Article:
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Syria Activists: Hama Car Bomb Toll at Least 42

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Syrian rights activists said the death toll from a suicide car bombing in the central province of Hama late Monday has risen to at least 42 people.

The Britain-based Syrian Observatory for Human Rights said the attack targeted a building used by pro-government militiamen in the town of Salamiyah. It said civilians were among the dead.

Syrian state news agency SANA gave a death toll of 32 people and blamed the bombing on terrorists whom it said are behind a 22-month rebellion against President Bashar al-Assad.

U.N. Secretary-General Ban Ki-moon described the situation in Syria as a "calamity." Speaking at a Tuesday news conference outlining his 2013 agenda, he said the Syrian civil war is his "main immediate test."

"The humanitarian situation is dire and getting worse and worse. Millions of people are struggling to survive. More than 650,000 people have fled the country," said the U.N. chief. "Lack of food and denial of access to medical treatment, inadequate shelter and heating during a harsh winter are taking their toll."

Ban called on U.N. members to send senior delegations to an international donor conference for Syria, to be held in Kuwait on January 30.

The U.N. chief also said he reviewed the crisis with special envoy Lakhdar Brahimi on Monday.

"Our shared assessment is that we are still a long way from getting the Syrians together. The key decisions about the country's future are in the hands of the Syrians," he said. "But, the international community, and in particular the Security Council, has a grave responsibility to act to bring the desperate suffering of the Syrian people to an end."

In other developments, the Syrian Observatory for Human Rights reported deadly battles between mostly Sunni anti-government rebels and minority Kurdish fighters in the northeastern town of Ras al-Ain, on the border with Turkey.

It said at least 56 fighters have been killed in a week of fighting in the area. Syria's minority Kurds have largely remained on the sidelines of the majority-Sunni led rebellion, but have long sought greater autonomy from Damascus.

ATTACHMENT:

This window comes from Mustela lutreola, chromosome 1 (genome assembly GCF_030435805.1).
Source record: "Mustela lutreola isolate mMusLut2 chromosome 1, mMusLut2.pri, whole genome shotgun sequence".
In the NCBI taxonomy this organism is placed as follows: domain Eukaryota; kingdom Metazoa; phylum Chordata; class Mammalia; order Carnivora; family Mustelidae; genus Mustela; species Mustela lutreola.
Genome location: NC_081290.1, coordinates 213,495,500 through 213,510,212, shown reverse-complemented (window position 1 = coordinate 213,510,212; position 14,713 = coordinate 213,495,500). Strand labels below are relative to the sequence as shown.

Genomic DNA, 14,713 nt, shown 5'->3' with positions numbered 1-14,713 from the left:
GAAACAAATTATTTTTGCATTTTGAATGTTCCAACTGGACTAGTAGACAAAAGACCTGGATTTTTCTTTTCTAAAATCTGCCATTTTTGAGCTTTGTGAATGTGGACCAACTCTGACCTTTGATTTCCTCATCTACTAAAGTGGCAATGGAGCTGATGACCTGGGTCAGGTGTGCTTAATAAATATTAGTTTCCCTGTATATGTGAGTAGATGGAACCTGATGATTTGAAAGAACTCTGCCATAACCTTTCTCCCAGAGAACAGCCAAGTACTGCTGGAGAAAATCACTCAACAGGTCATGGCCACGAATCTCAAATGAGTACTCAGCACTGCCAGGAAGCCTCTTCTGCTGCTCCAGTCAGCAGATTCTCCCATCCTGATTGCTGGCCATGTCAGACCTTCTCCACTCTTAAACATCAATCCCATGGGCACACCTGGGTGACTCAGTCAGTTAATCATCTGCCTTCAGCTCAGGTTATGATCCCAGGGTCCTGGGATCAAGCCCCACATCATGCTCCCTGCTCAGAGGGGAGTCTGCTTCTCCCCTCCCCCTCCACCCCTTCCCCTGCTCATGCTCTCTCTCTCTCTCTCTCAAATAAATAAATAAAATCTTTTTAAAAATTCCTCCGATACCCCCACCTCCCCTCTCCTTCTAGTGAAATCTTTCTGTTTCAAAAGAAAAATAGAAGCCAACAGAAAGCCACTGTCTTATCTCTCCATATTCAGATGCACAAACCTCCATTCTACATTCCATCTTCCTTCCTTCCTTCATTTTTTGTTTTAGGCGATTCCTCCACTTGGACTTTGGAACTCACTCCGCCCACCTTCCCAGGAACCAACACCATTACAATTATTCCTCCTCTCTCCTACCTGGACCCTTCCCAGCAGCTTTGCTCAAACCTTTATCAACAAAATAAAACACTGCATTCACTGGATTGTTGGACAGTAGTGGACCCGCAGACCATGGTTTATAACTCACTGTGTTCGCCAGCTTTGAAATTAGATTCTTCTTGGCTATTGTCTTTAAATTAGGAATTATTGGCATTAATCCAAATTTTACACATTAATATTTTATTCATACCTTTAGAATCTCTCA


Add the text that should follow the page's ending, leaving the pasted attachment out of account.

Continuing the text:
The Observatory also said pro-Assad troops and rebels engaged in more battles in Damascus province on Tuesday.

Meanwhile, dozens of Russians boarded buses from Syria to neighboring Lebanon in the first evacuation organized by Moscow since the start of the Syrian uprising in 2011.

The Russian government had sent two planes to the Lebanese capital Beirut to fly the Russians back home. Syria's main international airport outside Damascus has been largely devoid of traffic in recent weeks due to fighting along the road to the capital.

Russia is one of the few remaining international allies of Mr. Assad's government. But, it has been distancing itself from the Syrian leader, acknowledging that he may be ousted by the uprising.

The foreign minister of Saudi Arabia, Saud al-Faisal, one of Mr. Assad's strongest regional opponents, expressed support for the Syrian opposition's refusal to negotiate with Damascus.

"Damascus, which is the oldest remaining city that has been a city for the oldest period of time, is carpet bombed," he said. "How can you conceive of the possibility of negotiated settlement with somebody who does that to his own country, to his own history, to his own people? It is inconceivable to us."

Addressing a news conference in Riyadh, al-Faisal criticized the U.N. Security Council for failing to agree on how to end the Syrian conflict.

"We have a call to make to the Security Council to finally show the responsibility that they must show in front of the trust that was put in him, or otherwise I think it is the duty of the General Assembly to censure the Security Council for failing in its duty," he said.

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